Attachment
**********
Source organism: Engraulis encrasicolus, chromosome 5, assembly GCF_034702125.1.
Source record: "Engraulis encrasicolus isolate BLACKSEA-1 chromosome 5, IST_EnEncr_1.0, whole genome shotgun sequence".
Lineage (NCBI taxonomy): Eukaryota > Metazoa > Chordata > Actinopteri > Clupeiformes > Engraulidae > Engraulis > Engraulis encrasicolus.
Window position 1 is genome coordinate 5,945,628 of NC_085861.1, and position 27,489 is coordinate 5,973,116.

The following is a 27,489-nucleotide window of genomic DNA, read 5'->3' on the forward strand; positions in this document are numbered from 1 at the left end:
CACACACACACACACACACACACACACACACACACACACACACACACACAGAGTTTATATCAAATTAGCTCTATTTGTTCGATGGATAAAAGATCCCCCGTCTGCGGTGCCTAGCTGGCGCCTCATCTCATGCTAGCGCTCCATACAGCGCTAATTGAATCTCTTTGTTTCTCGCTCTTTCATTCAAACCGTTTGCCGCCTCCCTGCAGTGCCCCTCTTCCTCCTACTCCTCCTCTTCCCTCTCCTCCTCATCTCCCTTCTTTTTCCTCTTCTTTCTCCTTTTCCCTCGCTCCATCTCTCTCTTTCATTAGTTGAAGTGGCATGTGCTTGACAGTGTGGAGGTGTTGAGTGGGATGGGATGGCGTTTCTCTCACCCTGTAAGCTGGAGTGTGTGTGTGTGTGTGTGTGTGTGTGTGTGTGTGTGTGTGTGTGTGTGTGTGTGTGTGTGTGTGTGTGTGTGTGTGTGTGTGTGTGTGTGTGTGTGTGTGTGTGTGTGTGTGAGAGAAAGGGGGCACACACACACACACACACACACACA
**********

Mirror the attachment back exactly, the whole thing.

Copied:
Source organism: Engraulis encrasicolus, chromosome 5, assembly GCF_034702125.1.
Source record: "Engraulis encrasicolus isolate BLACKSEA-1 chromosome 5, IST_EnEncr_1.0, whole genome shotgun sequence".
Lineage (NCBI taxonomy): Eukaryota > Metazoa > Chordata > Actinopteri > Clupeiformes > Engraulidae > Engraulis > Engraulis encrasicolus.
Window position 1 is genome coordinate 5,945,628 of NC_085861.1, and position 27,489 is coordinate 5,973,116.

The following is a 27,489-nucleotide window of genomic DNA, read 5'->3' on the forward strand; positions in this document are numbered from 1 at the left end:
CACACACACACACACACACACACACACACACACACACACACACACACACAGAGTTTATATCAAATTAGCTCTATTTGTTCGATGGATAAAAGATCCCCCGTCTGCGGTGCCTAGCTGGCGCCTCATCTCATGCTAGCGCTCCATACAGCGCTAATTGAATCTCTTTGTTTCTCGCTCTTTCATTCAAACCGTTTGCCGCCTCCCTGCAGTGCCCCTCTTCCTCCTACTCCTCCTCTTCCCTCTCCTCCTCATCTCCCTTCTTTTTCCTCTTCTTTCTCCTTTTCCCTCGCTCCATCTCTCTCTTTCATTAGTTGAAGTGGCATGTGCTTGACAGTGTGGAGGTGTTGAGTGGGATGGGATGGCGTTTCTCTCACCCTGTAAGCTGGAGTGTGTGTGTGTGTGTGTGTGTGTGTGTGTGTGTGTGTGTGTGTGTGTGTGTGTGTGTGTGTGTGTGTGTGTGTGTGTGTGTGTGTGTGTGTGTGTGTGTGTGTGTGTGTGTGAGAGAAAGGGGGCACACACACACACACACACACACACA